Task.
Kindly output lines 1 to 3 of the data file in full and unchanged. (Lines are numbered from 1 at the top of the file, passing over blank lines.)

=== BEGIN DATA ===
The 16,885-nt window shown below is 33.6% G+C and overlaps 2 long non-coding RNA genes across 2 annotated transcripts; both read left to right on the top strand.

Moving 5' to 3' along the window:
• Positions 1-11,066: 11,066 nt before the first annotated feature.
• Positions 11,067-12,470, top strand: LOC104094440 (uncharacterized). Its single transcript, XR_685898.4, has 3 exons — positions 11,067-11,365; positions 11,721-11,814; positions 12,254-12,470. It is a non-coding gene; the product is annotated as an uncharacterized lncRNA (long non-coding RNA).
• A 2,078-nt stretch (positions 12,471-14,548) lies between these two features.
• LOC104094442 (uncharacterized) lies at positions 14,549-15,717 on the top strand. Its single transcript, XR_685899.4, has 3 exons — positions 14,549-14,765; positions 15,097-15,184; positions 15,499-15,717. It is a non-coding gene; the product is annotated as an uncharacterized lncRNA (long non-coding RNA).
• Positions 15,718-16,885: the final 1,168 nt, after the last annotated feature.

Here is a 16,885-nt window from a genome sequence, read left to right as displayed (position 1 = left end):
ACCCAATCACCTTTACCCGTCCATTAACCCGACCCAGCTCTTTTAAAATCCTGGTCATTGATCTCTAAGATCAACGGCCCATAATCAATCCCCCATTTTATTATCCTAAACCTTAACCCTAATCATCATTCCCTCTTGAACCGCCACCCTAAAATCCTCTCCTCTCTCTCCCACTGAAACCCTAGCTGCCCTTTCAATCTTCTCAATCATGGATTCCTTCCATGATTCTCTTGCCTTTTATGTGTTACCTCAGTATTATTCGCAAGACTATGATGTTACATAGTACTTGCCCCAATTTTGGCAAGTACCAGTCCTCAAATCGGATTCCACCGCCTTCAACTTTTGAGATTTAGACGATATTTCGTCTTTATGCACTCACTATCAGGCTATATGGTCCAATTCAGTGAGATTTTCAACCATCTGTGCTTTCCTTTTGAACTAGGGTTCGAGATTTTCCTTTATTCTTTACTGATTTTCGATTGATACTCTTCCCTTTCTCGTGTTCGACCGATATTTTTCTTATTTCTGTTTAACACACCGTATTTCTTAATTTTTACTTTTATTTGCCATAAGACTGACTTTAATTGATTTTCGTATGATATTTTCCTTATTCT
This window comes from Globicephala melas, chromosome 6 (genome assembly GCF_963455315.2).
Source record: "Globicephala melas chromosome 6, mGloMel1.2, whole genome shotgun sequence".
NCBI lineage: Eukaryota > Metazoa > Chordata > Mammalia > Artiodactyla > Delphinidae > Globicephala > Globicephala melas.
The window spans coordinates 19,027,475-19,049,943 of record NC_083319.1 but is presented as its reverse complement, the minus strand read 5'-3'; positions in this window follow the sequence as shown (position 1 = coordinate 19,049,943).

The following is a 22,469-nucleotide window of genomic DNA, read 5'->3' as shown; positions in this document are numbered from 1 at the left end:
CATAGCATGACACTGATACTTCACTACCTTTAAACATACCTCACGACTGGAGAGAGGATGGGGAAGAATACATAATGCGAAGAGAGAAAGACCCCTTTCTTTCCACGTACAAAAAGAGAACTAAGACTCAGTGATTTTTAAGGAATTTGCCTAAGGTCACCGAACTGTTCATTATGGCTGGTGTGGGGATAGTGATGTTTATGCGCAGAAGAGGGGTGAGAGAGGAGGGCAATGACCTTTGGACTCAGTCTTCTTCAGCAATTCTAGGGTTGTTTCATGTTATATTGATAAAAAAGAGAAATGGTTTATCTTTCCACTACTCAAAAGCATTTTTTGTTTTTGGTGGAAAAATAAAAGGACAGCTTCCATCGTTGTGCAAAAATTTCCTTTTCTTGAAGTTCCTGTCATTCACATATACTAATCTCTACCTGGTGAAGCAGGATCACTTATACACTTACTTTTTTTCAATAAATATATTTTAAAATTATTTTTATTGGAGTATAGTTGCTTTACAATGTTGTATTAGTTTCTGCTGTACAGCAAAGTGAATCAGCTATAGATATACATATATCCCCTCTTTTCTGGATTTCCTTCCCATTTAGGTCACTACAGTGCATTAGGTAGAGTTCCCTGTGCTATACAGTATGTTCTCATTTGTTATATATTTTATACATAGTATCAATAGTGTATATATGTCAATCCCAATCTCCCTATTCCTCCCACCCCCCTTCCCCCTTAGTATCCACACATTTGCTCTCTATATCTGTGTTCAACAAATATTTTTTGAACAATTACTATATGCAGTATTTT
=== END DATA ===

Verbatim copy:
The 16,885-nt window shown below is 33.6% G+C and overlaps 2 long non-coding RNA genes across 2 annotated transcripts; both read left to right on the top strand.

Moving 5' to 3' along the window:
• Positions 1-11,066: 11,066 nt before the first annotated feature.